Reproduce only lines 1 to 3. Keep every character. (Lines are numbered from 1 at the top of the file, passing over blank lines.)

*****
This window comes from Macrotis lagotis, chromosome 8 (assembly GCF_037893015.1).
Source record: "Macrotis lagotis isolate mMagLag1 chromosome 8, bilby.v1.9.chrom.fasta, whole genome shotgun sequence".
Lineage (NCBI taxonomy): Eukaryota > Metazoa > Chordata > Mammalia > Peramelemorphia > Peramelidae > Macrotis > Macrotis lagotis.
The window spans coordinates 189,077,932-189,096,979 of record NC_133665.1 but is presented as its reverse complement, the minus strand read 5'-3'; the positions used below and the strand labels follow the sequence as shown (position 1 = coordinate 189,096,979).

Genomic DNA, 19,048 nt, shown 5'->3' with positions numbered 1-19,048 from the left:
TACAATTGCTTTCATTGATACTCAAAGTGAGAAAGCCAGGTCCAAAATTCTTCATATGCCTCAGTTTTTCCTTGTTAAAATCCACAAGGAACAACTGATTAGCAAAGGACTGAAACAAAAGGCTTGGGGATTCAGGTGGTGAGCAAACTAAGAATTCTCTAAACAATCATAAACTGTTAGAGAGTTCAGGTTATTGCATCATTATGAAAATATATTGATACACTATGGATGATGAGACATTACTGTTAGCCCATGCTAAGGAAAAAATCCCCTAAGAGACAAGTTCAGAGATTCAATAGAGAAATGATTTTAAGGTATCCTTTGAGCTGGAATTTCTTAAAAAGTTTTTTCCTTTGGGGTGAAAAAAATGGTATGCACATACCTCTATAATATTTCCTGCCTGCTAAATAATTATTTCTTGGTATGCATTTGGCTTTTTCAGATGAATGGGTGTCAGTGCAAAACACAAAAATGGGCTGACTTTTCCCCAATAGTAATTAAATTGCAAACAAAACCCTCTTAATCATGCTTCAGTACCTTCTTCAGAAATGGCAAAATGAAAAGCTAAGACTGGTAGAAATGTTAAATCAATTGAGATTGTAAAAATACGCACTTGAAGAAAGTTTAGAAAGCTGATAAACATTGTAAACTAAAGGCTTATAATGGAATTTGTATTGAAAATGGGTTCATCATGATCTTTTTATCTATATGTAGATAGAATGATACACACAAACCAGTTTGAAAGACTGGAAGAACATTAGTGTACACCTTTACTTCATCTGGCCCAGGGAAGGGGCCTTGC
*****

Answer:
This window comes from Macrotis lagotis, chromosome 8 (assembly GCF_037893015.1).
Source record: "Macrotis lagotis isolate mMagLag1 chromosome 8, bilby.v1.9.chrom.fasta, whole genome shotgun sequence".
Lineage (NCBI taxonomy): Eukaryota > Metazoa > Chordata > Mammalia > Peramelemorphia > Peramelidae > Macrotis > Macrotis lagotis.